‘Farmers’ share of beef prices down 50%, while retailers’ share up’
Farmers’ share of the price consumers pay for a kilo of beef has halved to 21% with the processors having fallen to 28% but the retailers margin now stands at 51%, the European Association of Livestock Markets (AEMB) has heard.
At its annual general meeting in Athlone, delegates were told that in 1983 the farmer received almost 40% of the final consumer price of a kilo of beef with the processors netting approximately 30% and retailers the remaining 30%.
“This profiteering by the large retailers at the expense of farmers must stop or all European farmers will be mere servants to ever increasing corporate profits,” said Association President, Michael Spellman, Chairman of ICOS National Marts Committee.
“The EU has committed itself to investigating and will hopefully ensure all sectors of EU food production have fair play and we await Commissioner Hogan’s response on this.”
The meeting was was addressed by European Agriculture Commissioner, Phil Hogan; Bord Bia CEO Aidan Cotter; John Horgan, Managing Director of Kepak Group and Michael Sheahan, Senior Superintendent Veterinary Inspector, Department of Agriculture, Food and Marine.
Addressing delegates, Michael Spellman said it is in all livestock markets interests that animals are treated properly and with respect.
“Poor animal welfare is poor business and none of our markets want that. The increased emphasis by livestock markets on training of drovers and on safer and more welfare oriented design of handling facilities is illustrative of the ongoing commitment of our livestock markets to improving animal welfare.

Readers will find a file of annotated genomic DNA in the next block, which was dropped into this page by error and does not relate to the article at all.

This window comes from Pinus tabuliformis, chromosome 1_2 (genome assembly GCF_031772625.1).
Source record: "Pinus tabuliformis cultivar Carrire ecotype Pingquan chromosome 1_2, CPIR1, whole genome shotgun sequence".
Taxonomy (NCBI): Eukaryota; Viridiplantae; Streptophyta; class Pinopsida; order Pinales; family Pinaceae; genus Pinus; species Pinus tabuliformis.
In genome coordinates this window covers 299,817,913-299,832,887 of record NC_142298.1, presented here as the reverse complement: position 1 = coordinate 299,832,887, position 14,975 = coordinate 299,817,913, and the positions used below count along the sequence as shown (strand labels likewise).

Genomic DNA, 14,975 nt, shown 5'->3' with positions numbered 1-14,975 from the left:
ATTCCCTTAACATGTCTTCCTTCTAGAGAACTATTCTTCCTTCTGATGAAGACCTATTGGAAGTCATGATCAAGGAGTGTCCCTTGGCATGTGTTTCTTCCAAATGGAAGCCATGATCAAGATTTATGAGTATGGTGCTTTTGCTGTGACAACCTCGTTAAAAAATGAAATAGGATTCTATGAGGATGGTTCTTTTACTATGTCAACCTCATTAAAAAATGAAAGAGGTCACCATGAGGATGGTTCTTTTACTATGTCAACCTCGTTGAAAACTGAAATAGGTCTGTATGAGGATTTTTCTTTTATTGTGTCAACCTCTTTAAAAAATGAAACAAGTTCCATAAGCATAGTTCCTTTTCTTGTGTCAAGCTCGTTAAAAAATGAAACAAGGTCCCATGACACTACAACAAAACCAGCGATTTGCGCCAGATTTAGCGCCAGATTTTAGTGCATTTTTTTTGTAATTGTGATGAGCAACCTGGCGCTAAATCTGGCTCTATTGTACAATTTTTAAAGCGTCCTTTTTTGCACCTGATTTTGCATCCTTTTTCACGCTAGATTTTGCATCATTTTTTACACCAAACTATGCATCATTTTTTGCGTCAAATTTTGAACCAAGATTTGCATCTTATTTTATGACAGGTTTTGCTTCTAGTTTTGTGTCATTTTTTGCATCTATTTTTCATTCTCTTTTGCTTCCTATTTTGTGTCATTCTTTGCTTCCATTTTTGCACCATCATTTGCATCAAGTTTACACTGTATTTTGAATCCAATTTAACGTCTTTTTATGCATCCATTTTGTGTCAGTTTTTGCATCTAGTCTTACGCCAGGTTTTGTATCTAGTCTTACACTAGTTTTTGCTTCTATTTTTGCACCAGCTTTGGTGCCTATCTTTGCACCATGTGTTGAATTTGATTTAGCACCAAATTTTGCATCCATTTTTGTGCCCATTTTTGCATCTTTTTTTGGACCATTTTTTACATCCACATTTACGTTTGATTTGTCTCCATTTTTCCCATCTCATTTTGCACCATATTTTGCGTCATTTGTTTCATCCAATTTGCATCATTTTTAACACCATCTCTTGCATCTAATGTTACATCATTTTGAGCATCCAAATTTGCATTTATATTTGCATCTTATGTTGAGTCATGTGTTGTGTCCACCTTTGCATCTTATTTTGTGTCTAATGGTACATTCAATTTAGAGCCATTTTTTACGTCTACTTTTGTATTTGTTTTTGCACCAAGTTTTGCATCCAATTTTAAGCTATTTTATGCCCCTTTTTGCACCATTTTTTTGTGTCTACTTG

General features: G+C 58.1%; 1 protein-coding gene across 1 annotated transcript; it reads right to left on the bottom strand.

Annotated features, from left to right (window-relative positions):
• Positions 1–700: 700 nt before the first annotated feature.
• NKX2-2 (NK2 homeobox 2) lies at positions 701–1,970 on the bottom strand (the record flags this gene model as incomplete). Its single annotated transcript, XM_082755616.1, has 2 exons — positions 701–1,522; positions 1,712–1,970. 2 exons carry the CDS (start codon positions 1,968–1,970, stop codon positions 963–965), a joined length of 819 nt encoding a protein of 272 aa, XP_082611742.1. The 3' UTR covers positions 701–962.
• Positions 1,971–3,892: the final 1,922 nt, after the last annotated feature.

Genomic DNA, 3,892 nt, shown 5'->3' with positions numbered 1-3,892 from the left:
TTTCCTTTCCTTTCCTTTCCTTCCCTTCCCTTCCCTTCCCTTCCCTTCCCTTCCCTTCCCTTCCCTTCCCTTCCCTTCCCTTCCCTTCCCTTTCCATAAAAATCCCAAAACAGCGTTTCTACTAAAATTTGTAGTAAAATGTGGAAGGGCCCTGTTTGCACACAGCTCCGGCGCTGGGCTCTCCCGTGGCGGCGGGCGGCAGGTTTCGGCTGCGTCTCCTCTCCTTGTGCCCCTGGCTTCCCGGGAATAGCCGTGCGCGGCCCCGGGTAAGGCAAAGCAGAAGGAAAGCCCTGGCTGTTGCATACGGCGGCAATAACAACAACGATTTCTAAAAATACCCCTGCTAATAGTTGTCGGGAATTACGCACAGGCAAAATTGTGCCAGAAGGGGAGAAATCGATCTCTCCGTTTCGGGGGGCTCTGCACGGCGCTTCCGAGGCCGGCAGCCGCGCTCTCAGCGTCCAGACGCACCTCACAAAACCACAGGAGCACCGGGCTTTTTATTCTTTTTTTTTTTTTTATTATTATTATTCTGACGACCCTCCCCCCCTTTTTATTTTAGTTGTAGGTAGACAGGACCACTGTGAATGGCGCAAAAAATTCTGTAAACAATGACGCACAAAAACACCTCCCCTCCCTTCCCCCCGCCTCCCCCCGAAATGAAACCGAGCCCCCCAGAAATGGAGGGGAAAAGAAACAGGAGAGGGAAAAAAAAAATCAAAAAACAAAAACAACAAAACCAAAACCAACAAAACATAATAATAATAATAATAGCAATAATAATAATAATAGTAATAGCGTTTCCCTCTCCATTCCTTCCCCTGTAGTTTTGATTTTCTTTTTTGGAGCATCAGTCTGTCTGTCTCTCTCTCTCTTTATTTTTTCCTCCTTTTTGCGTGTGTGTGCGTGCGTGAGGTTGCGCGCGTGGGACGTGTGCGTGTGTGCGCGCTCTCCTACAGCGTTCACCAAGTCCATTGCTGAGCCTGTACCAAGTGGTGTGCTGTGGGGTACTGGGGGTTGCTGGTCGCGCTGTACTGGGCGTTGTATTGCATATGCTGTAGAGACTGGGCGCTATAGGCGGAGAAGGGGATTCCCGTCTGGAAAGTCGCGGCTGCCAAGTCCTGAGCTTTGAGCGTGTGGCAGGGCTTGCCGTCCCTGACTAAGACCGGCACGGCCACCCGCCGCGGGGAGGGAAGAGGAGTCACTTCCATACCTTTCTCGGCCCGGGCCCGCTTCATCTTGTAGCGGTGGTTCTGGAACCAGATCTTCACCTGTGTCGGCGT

“The EU animal traceability systems that now exist in 2015 are a far cry from what was in place in 1983. On balance our livestock markets have fully embraced the animal identification and movement systems.
“This enables all involved in the food chain to verify where animals have come from and where they are destined for. These systems have considerable costs associated with their introduction and maintenance.
“Notwithstanding this, livestock markets have introduced these measures to ensure the fair and transparent system that exists in the livestock markets is preserved.”
He said that recent legislation on Producer Organisations has been enacted at EU level. It is important that we ensure that there is no displacement effect on the part of Producer Groups in those countries that already have efficiently operating livestock markets.
“Markets that are already providing collective bargaining power to farmers in their catchment for many years and we must ensure that our livestock marts can continue to provide this service to all our farmers across the EU.”
He said that beef and lamb production without livestock markets is the ideal situation for retailers and meat processors to control prices and ensure maximum profits for their industries.
“We must ensure that livestock markets thrive and all false and bogus claims around animal welfare and meat quality are challenged constantly.
“The large multinational retailers are constantly thinking of new and creative ways to minimise the throughput of cattle and sheep through livestock markets.
“They know they must compete in a fair manner for livestock, in a livestock market but can offer poorer prices to farmers, if animals are sold privately.
“In Ireland a farmer will be penalised by 12c/kilo if they trade their cattle in a livestock market 70 days before slaughter.
“The reasons we are given is that the consumer demands this. However we have yet to see the real question the consumer was asked as many of these so called independent surveys create a question to suit the answer required.
“One answer that seems to be common amongst these surveys is to remove the open and fair competition that exists in a livestock market and therefore we will penalise farmers when they sell in livestock markets.”